So in May of 2018, our eight-year-old moved away from her sisters she had always lived with to a father she had never lived with, who had a history with the local authorities and who, after getting custody, accidentally burned down his trailer and has been living homeless for the past three months. Sometimes following Jesus can be heartbreaking.

Hope and Healing

But here is what Jesus has done. He has given us four daughters whom we love. He has given our three biological kids four sisters they love like siblings (and argue with like siblings). He has provided for us every step of the way.

It’s a full backseat with (L to R) Addison Winland, Wyatt Neville, and Micah Neville in tow. Photos by Jord Christopher

He has placed an entire team of Christian friends, counselors, mentors, and a family around the girls. For the first time in their lives, they have a dad they know, who loves them and cares for them as a father should. They have a mother who is always there and is strong and courageous for the Lord. And our family has a story of how God used a terrible situation to bring hope and healing in unexpected ways. To make a family in a way we would never have dreamed. It’s a family that loves each other and understands in a special way how God loves us and makes us a part of His family. Sometimes following Jesus can be beautiful.

We are learning to follow Jesus. We are learning to be brave. We are learning that following Jesus is hard, but it’s worth it, because when you step out of the boat into unsafe waters, you’re also stepping out to where Jesus is.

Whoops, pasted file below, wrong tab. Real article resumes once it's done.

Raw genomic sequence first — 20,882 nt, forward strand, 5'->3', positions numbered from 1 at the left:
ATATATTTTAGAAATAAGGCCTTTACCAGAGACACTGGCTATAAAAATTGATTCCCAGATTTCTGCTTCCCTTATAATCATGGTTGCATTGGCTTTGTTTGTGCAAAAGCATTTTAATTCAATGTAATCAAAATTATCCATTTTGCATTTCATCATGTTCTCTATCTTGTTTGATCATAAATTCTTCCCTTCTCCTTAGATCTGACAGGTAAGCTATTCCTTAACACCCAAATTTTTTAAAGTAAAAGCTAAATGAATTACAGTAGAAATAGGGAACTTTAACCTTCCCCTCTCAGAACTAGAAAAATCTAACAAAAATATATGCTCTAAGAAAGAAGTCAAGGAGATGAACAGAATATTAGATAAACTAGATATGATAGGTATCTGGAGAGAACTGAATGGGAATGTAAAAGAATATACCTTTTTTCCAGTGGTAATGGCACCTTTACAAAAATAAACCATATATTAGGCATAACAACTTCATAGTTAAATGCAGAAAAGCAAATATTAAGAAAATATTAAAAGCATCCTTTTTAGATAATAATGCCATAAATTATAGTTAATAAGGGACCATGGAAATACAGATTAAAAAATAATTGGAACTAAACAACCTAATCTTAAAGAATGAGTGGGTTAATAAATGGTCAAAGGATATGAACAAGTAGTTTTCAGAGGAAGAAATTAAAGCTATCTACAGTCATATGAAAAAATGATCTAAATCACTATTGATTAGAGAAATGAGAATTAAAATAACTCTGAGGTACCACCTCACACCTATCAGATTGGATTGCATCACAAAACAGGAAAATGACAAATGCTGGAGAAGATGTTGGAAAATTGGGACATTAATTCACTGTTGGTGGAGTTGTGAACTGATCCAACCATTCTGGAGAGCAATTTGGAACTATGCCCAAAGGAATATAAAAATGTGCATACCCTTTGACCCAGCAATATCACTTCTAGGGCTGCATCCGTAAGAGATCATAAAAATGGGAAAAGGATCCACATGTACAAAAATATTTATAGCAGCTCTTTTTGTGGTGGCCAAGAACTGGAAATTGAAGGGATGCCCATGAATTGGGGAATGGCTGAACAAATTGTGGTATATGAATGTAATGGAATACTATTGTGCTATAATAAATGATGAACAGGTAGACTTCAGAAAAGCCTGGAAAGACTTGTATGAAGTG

It turns out that Jesus was right all along: The more we give up our lives for His sake, the more we find the life we were always looking for. That living a life of doing the unsafe, risky thing might just be how we change the world for Jesus. Loving our neighbors as ourselves, one neighbor at a time.

9 responses to Be Brave

  1. Thank you, Brian and Bethany for sharing your amazing story of faith and obedience. Praying for your family.


  2. pastor brian,knew youre church but didnt know this journey you have taken,walking by faith .thank you for being a true servant.

  3. Consider it joy, my brothers, when you encounter various trials, knowing that the tesing of your faith produces endurance. And let endurance have its perfect result, so that you may be perfect and complete, lacking in nothing…..Blessed is the man who perseveres under trial; for once he has been approved, he will receive the crown of life which the Lord has promised to thsose who love hIm. James 1:2-4, 12.
    Whenever you need reminded, go back and read your own testimony of how faithful the Lord is.

  4. Such a Testimony for Christ. Thank you so much for sahring your walk through the Bravery you displayed. May the Lord Continue to Bless your Family..

  5. What a heart-warming testimony of your faithfulness to step out in obedience to be Jesus’ hands and feet to this family.
    Praying the Lord will guide you in this journey of love, encourage and give you strength, and meet your every need, that the girls will find healing in Jesus, and many in prison would come to know Him through their mother’s testimony.

  6. God’s perspective on what He wants us to do is rarely seen, accepted and pursued. Great news to read this month!

  7. A beautiful testimony my friend. I am blessed to know and love you all. I am thankful to be on this journey with you and know God will carry us all when we are weak. God Bless Nd Happy New Year!